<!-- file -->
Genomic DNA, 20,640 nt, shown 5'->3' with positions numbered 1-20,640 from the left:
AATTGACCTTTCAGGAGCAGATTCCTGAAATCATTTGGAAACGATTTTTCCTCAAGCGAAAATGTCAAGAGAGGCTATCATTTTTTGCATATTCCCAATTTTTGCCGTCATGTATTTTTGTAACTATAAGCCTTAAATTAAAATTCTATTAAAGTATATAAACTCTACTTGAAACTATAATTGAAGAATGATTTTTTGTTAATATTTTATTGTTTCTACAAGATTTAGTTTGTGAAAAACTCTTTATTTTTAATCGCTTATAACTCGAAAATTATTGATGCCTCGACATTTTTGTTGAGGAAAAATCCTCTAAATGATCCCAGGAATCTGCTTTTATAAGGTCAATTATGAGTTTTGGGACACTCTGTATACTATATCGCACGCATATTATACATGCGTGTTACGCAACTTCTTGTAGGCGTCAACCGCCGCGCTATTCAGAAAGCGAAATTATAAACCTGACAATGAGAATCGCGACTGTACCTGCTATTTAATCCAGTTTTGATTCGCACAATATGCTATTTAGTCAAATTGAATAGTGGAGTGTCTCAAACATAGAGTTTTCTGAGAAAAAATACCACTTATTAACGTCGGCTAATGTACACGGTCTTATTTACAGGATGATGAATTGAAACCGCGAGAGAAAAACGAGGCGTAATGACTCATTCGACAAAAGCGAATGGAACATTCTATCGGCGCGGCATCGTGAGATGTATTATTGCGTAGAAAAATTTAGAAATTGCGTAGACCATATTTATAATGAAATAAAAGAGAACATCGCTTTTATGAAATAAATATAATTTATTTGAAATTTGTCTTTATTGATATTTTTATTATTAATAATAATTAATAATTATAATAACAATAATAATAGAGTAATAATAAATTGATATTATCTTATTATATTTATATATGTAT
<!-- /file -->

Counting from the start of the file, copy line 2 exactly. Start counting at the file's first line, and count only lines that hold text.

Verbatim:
AATTGACCTTTCAGGAGCAGATTCCTGAAATCATTTGGAAACGATTTTTCCTCAAGCGAAAATGTCAAGAGAGGCTATCATTTTTTGCATATTCCCAATTTTTGCCGTCATGTATTTTTGTAACTATAAGCCTTAAATTAAAATTCTATTAAAGTATATAAACTCTACTTGAAACTATAATTGAAGAATGATTTTTTGTTAATATTTTATTGTTTCTACAAGATTTAGTTTGTGAAAAACTCTTTATTTTTAATCGCTTATAACTCGAAAATTATTGATGCCTCGACATTTTTGTTGAGGAAAAATCCTCTAAATGATCCCAGGAATCTGCTTTTATAAGGTCAATTATGAGTTTTGGGACACTCTGTATACTATATCGCACGCATATTATACATGCGTGTTACGCAACTTCTTGTAGGCGTCAACCGCCGCGCTATTCAGAAAGCGAAATTATAAACCTGACAATGAGAATCGCGACTGTACCTGCTATTTAATCCAGTTTTGATTCGCACAATATGCTATTTAGTCAAATTGAATAGTGGAGTGTCTCAAACATAGAGTTTTCTGAGAAAAAATACCACTTATTAACGTCGGCTAATGTACACGGTCTTATTTACAGGATGATGAATTGAAACCGCGAGAGAAAAACGAGGCGTAATGACTCATTCGACAAAAGCGAATGGAACATTCTATCGGCGCGGCATCGTGAGATGTATTATTGCGTAGAAAAATTTAGAAATTGCGTAGACCATATTTATAATGAAATAAAAGAGAACATCGCTTTTATGAAATAAATATAATTTATTTGAAATTTGTCTTTATTGATATTTTTATTATTAATAATAATTAATAATTATAATAACAATAATAATAGAGTAATAATAAATTGATATTATCTTATTATATTTATATATGTAT